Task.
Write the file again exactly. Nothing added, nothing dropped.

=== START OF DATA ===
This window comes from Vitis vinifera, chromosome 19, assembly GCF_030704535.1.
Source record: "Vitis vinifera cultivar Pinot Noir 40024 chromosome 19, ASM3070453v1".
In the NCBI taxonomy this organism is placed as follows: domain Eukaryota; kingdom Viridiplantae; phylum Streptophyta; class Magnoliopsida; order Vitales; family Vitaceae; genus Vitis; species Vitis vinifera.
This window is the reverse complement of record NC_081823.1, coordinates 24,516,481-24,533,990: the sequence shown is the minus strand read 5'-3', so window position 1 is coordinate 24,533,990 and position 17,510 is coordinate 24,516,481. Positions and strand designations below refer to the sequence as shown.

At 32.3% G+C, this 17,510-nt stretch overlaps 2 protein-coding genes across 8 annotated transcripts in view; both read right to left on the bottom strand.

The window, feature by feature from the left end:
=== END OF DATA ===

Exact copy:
This window comes from Vitis vinifera, chromosome 19, assembly GCF_030704535.1.
Source record: "Vitis vinifera cultivar Pinot Noir 40024 chromosome 19, ASM3070453v1".
In the NCBI taxonomy this organism is placed as follows: domain Eukaryota; kingdom Viridiplantae; phylum Streptophyta; class Magnoliopsida; order Vitales; family Vitaceae; genus Vitis; species Vitis vinifera.
This window is the reverse complement of record NC_081823.1, coordinates 24,516,481-24,533,990: the sequence shown is the minus strand read 5'-3', so window position 1 is coordinate 24,533,990 and position 17,510 is coordinate 24,516,481. Positions and strand designations below refer to the sequence as shown.

At 32.3% G+C, this 17,510-nt stretch overlaps 2 protein-coding genes across 8 annotated transcripts in view; both read right to left on the bottom strand.

The window, feature by feature from the left end: